Death Analysis - ICMR to find out what kills Indians

Death Analysis - ICMR to find out what kills Indians

With India having a very poor death record, the country's top medical research agency has begun to set up a process, which in future would inform the health authorities the cause of every death in India.

Indian Council of Medical Research would begin the pilot programme of the death analysis study in Tamil Nadu, Assam and Odisha from January 2018, Sanjay Mehendale, ICMR's additional deputy director general said.

The process, they would employ, is called verbal autopsy in which a trained health worker would visit every house with a set of questions, seeking answers from the relatives. On the basis of the responses, doctors would ascertain the cause of the death. This is used only for those cases where a person died without any medical record.

In the verbal autopsy process, scientific skills are utilised to frame the questions to bring out the correct answers.

"Verbal autopsy methods have improved significantly over the past decade, with validated questionnaires and automated cause-of-death analysis," said Rohina Joshi, a researcher at the Delhi-based George Institute for Global Health, who is not linked to the ICMR project.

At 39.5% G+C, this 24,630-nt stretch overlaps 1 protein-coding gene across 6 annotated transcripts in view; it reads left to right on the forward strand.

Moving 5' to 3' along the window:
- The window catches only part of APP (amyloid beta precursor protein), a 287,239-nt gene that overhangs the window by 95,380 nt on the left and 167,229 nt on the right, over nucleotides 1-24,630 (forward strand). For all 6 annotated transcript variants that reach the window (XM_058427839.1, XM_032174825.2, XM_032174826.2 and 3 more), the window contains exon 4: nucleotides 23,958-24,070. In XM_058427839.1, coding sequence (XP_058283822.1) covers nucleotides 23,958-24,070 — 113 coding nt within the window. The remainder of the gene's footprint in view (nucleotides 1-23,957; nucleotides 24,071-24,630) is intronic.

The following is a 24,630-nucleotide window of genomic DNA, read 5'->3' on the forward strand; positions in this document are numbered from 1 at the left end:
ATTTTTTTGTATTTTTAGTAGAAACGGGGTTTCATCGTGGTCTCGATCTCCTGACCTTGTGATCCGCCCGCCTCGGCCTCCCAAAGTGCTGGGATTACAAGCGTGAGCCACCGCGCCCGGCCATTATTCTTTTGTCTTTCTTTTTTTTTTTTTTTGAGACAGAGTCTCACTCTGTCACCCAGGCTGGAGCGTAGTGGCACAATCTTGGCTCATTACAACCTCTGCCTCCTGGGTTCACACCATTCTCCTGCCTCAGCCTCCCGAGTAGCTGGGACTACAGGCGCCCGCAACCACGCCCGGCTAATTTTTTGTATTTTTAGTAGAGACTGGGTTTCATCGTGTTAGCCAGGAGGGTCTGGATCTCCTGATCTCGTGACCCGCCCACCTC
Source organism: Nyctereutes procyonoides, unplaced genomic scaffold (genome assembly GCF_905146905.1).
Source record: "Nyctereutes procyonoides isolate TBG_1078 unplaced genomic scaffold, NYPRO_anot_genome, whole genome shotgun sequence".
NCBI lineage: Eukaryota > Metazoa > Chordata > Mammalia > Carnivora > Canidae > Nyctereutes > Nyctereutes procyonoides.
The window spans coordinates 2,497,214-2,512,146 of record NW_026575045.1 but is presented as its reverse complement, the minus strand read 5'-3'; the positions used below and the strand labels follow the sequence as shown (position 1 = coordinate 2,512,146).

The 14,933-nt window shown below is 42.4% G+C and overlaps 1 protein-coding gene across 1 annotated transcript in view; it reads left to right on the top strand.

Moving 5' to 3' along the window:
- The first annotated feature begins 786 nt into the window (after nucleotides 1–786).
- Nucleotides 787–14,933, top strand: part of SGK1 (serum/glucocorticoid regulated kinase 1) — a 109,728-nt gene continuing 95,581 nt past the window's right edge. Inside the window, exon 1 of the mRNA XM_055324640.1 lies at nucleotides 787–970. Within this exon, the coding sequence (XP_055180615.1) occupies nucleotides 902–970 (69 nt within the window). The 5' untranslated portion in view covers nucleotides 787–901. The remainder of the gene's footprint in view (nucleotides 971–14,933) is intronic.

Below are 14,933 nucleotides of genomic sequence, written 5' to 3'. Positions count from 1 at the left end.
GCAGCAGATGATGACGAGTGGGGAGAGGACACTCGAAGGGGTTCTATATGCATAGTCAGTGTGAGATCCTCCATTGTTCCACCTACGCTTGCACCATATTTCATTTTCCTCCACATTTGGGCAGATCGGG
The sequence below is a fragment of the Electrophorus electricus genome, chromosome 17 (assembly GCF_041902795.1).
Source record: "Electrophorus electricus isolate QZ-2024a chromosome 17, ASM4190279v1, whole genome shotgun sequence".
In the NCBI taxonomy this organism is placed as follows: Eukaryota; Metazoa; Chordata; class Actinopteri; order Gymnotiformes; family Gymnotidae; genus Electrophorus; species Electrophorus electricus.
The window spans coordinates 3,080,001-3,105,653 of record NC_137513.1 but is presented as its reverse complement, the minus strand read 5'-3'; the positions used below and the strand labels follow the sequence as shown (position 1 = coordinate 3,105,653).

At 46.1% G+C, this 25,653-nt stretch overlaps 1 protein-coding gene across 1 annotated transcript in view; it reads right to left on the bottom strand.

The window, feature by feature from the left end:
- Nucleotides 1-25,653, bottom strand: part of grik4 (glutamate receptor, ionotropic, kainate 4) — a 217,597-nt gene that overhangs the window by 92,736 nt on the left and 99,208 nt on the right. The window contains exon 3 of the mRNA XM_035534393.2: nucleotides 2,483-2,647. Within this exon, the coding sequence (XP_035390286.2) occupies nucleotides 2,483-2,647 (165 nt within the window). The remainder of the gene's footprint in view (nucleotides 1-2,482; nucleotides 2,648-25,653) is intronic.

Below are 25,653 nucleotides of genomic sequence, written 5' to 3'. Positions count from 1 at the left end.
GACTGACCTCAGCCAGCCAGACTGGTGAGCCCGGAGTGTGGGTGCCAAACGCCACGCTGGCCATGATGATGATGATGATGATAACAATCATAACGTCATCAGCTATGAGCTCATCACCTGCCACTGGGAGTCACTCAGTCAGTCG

“We need 10-15 outreach workers to cover the entire district. The workers will have to visit the houses within a month of the death. We intend to start the pilots by January 2018,” Soumya Swaminathan, ICMR director general said.

The same method was adopted for the Million Death Study – one of the world's largest mortality studies in the world conducted by Indian and Canadian public health experts in collaboration with the Registrar General of India.

“We want the system to improve our cause of death estimates. If we know the causes, we can plan the right medical intervention,” Soumya said.

On an average, nearly 55-60 lakh Indians die each year. ICMR's latest disease burden report showed in 1990 most of the death (53.6%) happened due to communicable, maternal, neonatal and nutritional diseases whereas, in 2016 non-communicable diseases like cancer, stroke and cardiovascular diseases cause most (61.8%) of deaths. There is also a marginal rise in deaths due to injury.

While such broad-picture scenario is available currently, a verbal autopsy would generate more area and disease-specific death data.

The disease burden report shows that life expectancy at birth improved in India from 59.7 years in 1990 to 70.3 years in 2016 for females, and from 58.3 years to 66.9 years for males.

There were, however, continuing inequalities between states, with a range of 66.8 years in Uttar Pradesh to 78.7 years in Kerala for females, and 63.6 years in Assam to 73.8 years in Kerala for males in 2016.

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